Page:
Part and parcel of this settlement expansion plan was Sharon's construction of the Israeli separation barrier, which today stands as a monument to human rights violations. Sharon's government approved its construction in 2002, ostensibly to prevent Palestinian attacks that killed 640 Israeli civilians during his term. But the real motivation for the barrier, as countless studies have documented, was to build a wall around the Israeli settlements, deep into the West Bank, cutting off thousands of Palestinians from the rest of the West Bank.

Worse, he avoided prosecution for the killings of civilians in which he was implicated: a fact that deserves not eulogy, but infamy.

The controversial life of Ariel Sharon
Remembering Ariel Sharon

Ban and Kerry couldn't very well mention it, but history will remember Sharon for his role in the massacres of civilians by Lebanese militias in the Sabra and Shatila Palestinian refugee camps in Lebanon in 1982. From September 16 to 18, the militias killed at least 700 people, and perhaps more than 2,000, including infants, children, pregnant women and the elderly, some of whose bodies were found to have been mutilated.

Sharon, as Israel's defense minister in 1982, had overall responsibility for the Israel Defense Forces, which controlled the area of the camps. According to a document prepared by his office, Sharon's instructions on September 15, the day before the massacres began, included: "For the operation in the camps the Phalangists should be sent in."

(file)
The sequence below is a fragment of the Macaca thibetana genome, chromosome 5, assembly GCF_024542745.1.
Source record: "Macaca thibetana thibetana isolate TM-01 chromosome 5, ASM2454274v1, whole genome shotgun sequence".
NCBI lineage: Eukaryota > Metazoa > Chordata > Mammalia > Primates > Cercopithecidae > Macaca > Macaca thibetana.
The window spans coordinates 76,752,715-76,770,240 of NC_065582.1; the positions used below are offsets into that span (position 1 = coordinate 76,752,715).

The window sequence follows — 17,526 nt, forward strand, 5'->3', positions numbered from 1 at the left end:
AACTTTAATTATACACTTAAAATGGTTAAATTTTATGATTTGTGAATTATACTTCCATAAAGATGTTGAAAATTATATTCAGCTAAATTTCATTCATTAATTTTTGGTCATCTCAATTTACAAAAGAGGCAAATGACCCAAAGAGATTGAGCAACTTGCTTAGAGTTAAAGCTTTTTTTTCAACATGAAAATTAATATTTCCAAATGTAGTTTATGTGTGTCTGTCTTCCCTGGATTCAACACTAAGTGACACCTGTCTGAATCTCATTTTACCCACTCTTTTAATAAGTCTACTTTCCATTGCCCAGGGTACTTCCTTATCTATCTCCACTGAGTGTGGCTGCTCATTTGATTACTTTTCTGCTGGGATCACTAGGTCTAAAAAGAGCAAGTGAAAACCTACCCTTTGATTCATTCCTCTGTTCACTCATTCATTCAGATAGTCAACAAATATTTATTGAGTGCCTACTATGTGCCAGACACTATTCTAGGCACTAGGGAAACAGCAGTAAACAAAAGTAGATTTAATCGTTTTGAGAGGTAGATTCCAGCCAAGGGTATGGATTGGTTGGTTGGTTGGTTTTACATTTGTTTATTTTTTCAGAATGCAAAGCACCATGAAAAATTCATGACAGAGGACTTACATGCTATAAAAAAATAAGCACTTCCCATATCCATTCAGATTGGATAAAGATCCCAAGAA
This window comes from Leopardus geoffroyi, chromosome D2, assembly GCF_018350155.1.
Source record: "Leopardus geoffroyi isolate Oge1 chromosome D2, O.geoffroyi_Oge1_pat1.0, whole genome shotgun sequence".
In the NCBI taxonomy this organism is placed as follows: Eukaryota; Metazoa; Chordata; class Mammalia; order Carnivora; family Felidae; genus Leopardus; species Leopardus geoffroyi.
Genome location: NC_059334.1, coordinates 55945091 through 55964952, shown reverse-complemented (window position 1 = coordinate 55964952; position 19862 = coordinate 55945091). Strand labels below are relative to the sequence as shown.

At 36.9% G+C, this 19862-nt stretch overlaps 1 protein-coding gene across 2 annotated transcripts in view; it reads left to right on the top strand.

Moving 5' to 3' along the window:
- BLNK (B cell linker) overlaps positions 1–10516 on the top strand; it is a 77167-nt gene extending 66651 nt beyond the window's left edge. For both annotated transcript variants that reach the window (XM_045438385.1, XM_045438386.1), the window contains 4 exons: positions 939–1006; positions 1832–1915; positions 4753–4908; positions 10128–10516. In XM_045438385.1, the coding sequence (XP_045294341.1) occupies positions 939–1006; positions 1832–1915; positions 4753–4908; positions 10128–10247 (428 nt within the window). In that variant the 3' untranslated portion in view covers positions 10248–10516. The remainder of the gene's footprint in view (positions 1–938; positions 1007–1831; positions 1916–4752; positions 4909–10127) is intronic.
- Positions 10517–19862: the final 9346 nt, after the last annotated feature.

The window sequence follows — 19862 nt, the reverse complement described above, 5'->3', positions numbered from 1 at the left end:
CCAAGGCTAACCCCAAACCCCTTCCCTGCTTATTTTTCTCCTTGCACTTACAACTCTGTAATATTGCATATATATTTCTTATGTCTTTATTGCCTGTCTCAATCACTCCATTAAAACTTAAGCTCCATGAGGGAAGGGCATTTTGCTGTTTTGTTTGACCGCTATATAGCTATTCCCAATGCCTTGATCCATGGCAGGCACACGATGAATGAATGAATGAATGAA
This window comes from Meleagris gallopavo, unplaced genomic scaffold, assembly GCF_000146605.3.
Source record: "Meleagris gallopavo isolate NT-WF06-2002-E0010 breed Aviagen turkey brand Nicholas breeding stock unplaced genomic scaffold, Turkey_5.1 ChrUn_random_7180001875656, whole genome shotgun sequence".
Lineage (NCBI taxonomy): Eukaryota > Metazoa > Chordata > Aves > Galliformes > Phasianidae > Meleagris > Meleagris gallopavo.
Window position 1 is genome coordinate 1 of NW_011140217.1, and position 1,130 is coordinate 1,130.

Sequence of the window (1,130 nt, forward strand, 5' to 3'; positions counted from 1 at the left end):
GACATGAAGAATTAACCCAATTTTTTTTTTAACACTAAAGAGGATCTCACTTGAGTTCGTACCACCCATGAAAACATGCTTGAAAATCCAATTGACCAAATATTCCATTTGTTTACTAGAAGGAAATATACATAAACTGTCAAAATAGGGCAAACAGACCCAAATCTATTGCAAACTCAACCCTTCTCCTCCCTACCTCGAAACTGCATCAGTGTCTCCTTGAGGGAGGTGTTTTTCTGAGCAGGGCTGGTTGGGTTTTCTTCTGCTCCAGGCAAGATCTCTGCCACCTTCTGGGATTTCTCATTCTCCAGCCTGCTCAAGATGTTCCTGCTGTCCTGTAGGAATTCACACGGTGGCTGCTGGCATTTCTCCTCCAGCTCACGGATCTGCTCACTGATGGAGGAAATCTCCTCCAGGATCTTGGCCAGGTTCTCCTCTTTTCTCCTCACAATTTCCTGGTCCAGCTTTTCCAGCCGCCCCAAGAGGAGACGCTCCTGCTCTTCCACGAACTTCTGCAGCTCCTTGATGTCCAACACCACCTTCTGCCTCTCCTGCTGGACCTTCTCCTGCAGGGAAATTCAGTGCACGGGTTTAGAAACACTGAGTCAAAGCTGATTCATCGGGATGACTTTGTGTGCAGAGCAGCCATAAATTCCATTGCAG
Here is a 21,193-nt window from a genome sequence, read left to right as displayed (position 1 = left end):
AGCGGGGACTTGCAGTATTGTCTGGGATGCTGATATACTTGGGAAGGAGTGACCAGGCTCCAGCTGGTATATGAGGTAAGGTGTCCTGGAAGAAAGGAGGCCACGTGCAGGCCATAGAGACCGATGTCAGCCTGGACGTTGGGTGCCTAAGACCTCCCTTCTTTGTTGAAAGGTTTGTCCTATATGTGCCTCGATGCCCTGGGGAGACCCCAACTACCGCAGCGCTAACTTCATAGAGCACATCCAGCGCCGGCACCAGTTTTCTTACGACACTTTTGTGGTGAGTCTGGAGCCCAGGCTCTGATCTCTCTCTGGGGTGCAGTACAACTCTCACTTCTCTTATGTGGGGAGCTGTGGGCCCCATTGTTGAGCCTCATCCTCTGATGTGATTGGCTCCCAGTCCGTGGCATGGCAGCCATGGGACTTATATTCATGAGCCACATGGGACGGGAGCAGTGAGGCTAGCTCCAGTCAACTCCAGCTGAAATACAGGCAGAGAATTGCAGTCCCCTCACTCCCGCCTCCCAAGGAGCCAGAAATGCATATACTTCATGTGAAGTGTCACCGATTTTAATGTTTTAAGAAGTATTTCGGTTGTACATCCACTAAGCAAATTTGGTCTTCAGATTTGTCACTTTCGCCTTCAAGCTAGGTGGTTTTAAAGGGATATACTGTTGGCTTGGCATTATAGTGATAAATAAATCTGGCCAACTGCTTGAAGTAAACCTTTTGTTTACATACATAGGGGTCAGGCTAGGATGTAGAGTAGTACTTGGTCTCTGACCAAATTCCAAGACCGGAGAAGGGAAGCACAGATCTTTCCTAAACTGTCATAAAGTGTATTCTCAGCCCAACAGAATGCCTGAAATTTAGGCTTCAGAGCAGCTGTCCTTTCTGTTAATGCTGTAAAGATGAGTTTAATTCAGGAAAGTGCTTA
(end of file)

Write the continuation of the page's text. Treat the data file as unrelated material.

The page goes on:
In February 1983, the Kahan Commission, Israel's official commission of inquiry investigating the events, found that Sharon bore "personal responsibility" for the massacre. There was a "serious consideration ... that the Phalangists were liable to commit atrocities," the commission reported, but "from (Sharon) himself, we know that this consideration did not concern him in the least." His "disregard of the danger of a massacre" was "impossible to justify," the commission found, and recommended his dismissal as defense minister.